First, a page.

Rollerball started life as a short story by William Harrison called Roller Ball Murder. Â This story, published around 1973 became the basis of the first Rollerball movie in 1975. Â Rollball holds a special place of personal nostalgia because it was one of the first movie for adults that I remember watching (R-rated) and one of the first big scifi movies I remember seeing (there were other excellent movies before Rollerball, but I had yet to see them).
Rollerball is a strange story. Â It’s set in the future where corporations have become governments and those corporations used sport to foster both loyalty to the corporation and, in the case of rollerball, prove that the individual is not important, only the group. Â Rollerball accomplishes the latter because the game is designed to be extremely violent and players, then, would typically have a very short career. Â However, JonathanÂ E. didn’t Â fit the mold.
Jonathan E. survived and excelled at rollerball. Â By surviving, he put the corporations in an awkward position. Â They couldn’t just sack him; he was too popular. Â So, they told him to retire. Â However, the game was all he had left in life so he refused. Â Thus the story become the conflict between the corporations that want him gone because he disrupted the purpose of the game and Jonathan, a relatively simple man, simply did not want to quit.
I’ve heard mixed reviews of James Caan’s portrayal of Jonathan E. Â I think he played it fairly well since I think Jonathan’s character was that of an uncomplicated person struggling in a life where everything around him is full of schemes and machinations. Â He’s a classic reluctant hero.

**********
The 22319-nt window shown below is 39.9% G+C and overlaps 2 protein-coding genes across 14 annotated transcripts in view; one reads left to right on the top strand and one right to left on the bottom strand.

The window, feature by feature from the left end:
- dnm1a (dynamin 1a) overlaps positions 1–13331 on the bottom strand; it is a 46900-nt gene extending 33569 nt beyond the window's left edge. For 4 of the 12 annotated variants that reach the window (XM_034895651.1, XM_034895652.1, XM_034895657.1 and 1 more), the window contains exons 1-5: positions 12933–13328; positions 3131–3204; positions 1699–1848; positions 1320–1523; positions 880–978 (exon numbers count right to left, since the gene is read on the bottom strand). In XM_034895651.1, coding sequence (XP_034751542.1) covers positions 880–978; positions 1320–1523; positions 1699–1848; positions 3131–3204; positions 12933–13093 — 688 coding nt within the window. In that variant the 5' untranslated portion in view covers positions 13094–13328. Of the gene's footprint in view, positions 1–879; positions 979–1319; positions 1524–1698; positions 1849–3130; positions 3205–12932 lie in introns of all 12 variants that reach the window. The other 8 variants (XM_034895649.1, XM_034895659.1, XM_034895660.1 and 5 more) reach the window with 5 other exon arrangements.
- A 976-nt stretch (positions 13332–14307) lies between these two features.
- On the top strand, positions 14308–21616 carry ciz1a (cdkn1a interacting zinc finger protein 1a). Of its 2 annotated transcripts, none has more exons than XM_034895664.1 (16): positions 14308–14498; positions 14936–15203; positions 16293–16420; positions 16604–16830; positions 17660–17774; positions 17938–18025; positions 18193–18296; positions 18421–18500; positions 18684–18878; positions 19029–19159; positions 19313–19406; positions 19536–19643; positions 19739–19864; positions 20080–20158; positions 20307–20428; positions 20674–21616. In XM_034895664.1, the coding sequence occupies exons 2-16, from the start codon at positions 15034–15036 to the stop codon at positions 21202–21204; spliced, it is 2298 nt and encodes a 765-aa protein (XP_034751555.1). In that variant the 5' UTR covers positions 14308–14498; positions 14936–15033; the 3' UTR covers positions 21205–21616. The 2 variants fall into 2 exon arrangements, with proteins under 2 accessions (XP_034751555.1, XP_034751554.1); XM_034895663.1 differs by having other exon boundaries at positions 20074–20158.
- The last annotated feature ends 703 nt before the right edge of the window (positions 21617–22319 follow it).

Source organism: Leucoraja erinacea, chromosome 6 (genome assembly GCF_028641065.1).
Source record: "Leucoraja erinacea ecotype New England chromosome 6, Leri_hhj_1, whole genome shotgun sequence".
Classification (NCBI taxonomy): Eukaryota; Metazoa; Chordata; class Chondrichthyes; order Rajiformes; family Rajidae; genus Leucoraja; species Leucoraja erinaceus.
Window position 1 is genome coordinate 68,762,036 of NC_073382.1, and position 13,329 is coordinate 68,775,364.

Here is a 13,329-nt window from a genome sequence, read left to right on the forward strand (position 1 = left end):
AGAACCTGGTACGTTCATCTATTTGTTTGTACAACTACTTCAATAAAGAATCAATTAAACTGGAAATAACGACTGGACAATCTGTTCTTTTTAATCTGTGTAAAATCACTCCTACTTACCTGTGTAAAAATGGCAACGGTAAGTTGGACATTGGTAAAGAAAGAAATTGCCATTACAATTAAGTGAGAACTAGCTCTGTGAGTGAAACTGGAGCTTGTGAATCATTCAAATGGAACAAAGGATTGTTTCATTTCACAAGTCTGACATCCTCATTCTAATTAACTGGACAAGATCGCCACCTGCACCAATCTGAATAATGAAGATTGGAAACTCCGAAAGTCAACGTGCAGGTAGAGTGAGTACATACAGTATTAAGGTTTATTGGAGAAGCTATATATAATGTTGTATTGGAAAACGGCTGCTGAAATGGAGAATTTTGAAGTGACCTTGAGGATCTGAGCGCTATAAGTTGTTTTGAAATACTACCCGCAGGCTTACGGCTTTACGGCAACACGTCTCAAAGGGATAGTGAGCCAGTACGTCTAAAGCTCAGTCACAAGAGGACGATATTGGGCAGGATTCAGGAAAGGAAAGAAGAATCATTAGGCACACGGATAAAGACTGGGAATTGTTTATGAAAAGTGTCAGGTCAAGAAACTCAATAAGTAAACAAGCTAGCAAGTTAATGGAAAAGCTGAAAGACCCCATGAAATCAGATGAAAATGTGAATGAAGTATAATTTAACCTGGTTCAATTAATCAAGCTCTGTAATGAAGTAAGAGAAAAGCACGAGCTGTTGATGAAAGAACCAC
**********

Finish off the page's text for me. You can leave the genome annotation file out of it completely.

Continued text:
Overall, I still enjoy this film. Â I like it’s setting (which turns out to be filmed in Germany), the music (classical score), and stark contrast of the incredible violence of the rollerball games and the Â “intellectual” Â settings almost everywhere else while all of it being a bit insane.
In contrast, Rollerball 2002 was a disappointment. Â It is totally possible to make a better movie than the original, but it just didn’t happen in this case (despite the star-heavy cast). Â Instead of a futuristic (and arguably unrealistic) world of the original movie, this movie is set former Soviet Â Union and the game itself is a centerpiece of business. Â The game itself in hard to figure out – why are they going through that tunnel? Â The overall plot seems more like a story about human trafficking – most players are poorly paid, and once they’re in they can’t get out. A few scenes in the movie appeared to emulate scenes from the original, but they simply didn’t have the power of the original. Â I really didn’t care about anyone in the film, about the setting, or the game.